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A new Cancer Council NSW study found no reduction in unhealthy food and drink advertisements on television during children’s peak viewing times, despite voluntary self-regulatory initiatives introduced by the food industry in 2009.

The study published in the Journal of Public Health found that children are being exposed to an average of three unhealthy food advertisements every hour that they watch TV during peak periods.  This figure remains unchanged since Cancer Council NSW and University of Sydney conducted the same analysis in 2011.

44 per cent of food advertisements were for unhealthy foods, with 1 in 5 being for fast food. McDonald’s dominated the fast food category accounting for 47% of fast food advertisements, followed by KFC (26%) and Hungry Jack’s (16%).  This is concerning as all three brands are signatories to the voluntary initiatives that aim to reduce junk food marketing to children in an effort to tackle childhood obesity.

Previous studies have highlighted loopholes within the food industry’s self-regulatory initiatives. The definitions of what constitutes ‘unhealthy food’ and when an ad is considered ‘advertising to children’ are not protecting children.  For example, the audience must be at least 35 per cent children to be considered ‘advertising to children’.  This study observed that in Sydney alone there were 40,000 children watching the footy and 30,000 watching a popular cooking show, which only made up about 10 per cent of the audience, so a junk food ad in those shows would still technically comply.

This study provides further evidence that the food industry will continue to exploit loopholes in these weak, self-defined codes and fail to reduce the exposure and impact of junk food marketing to children unless the government takes action.

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Paddle Pop YouTube ad upheld by Advertising Standards Bureau (ASB)

Repeat offender Unilever have been called out for their Paddle Pop ad promoted on You Tube. The ad features two primary school aged children discovering a treasure chest that is opened to reveal a Paddle Pop Twirly Pop inside. An exciting adventure follows with the Paddle Pop lion fighting off an evil character. The Obesity Policy Coalition (OPC) submitted the complaint to the Advertising Standards Board (ABS) claiming the ad breaches the Responsible Children’s Marketing Initiative (RCMI) to which Unilever is a signatory. The OPC argue that through its themes and visuals this ad is directly promoted at and will appeal to young children, the product is not a healthier dietary choice as it is classified as a ‘red’ product according to the NSW Healthy School Canteen Strategy and it does not promote healthy dietary habits or physical activity.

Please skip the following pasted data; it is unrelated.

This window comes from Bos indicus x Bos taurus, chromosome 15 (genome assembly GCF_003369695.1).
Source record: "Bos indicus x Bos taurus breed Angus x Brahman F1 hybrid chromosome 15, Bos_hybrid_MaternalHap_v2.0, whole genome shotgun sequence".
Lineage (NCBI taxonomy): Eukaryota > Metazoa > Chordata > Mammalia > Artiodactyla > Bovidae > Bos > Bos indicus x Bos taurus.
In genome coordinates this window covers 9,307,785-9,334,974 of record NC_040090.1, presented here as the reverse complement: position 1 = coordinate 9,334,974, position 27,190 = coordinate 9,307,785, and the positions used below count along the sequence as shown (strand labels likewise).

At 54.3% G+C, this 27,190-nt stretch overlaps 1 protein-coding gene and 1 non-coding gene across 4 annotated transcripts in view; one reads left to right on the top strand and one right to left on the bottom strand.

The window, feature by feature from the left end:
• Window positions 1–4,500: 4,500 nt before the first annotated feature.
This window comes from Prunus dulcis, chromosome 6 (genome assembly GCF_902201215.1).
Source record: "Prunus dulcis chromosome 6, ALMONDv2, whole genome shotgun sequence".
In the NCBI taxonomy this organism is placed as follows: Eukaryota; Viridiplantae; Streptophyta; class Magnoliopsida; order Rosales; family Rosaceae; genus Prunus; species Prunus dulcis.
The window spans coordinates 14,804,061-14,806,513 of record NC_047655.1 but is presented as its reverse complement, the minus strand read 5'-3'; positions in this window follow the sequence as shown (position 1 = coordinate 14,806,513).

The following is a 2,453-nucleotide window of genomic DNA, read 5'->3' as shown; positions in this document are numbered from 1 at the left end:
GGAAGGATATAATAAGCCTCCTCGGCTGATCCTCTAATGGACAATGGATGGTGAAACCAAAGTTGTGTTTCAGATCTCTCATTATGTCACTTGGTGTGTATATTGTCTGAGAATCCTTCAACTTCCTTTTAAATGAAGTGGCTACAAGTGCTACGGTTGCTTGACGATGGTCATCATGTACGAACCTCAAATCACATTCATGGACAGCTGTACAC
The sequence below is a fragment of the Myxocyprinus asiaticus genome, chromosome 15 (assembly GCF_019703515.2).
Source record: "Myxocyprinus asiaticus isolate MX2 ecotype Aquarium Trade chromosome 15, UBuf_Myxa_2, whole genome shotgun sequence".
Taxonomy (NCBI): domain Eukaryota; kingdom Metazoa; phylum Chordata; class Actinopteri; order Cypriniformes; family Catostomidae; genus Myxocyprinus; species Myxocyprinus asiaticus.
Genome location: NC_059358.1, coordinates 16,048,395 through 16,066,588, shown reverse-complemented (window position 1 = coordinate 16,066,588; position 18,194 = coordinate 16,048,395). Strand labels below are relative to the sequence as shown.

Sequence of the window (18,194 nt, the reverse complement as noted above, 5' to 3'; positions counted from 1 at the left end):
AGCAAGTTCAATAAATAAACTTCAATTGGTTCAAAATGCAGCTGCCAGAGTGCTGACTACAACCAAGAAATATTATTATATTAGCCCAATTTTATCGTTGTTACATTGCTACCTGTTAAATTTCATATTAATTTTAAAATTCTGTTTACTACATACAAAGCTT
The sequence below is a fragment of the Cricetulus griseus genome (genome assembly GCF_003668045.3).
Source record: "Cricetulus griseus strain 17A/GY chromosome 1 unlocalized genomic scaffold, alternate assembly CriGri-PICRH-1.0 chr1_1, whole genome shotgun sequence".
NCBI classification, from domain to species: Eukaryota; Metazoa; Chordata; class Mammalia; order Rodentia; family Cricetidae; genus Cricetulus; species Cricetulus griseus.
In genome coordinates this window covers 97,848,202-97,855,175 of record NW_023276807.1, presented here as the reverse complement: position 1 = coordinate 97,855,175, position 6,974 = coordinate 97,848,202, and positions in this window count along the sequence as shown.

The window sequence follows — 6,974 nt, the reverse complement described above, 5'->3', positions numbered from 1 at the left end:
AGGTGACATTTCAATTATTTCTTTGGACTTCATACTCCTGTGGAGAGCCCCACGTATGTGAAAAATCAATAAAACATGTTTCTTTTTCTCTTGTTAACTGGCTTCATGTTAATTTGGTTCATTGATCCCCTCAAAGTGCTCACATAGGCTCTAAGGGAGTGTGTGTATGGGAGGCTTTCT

In response to the complaint, Unilever contended that the Paddle Pop has wide appeal and is consumed by people of all ages. They argued that it is classified as a ‘milk-based ice confection’ therefore is regarded as an ‘amber’ canteen choice despite milk not being the first ingredient. Unilever claimed there are references (albeit tenuous) to physical activity and healthy dietary habits through being in an active beach setting, a physical battle between the animations, presence of fruit within the screenshot and display of the wordTrue heroes balance energy intake and activity’.

After reviewing the evidence, the ASB concluded that the ad did breach the RCMI and upheld the complaint. In response, Unilever accepted the decision and will not rebroadcast the advertisement.

ASB case number: 0512/16.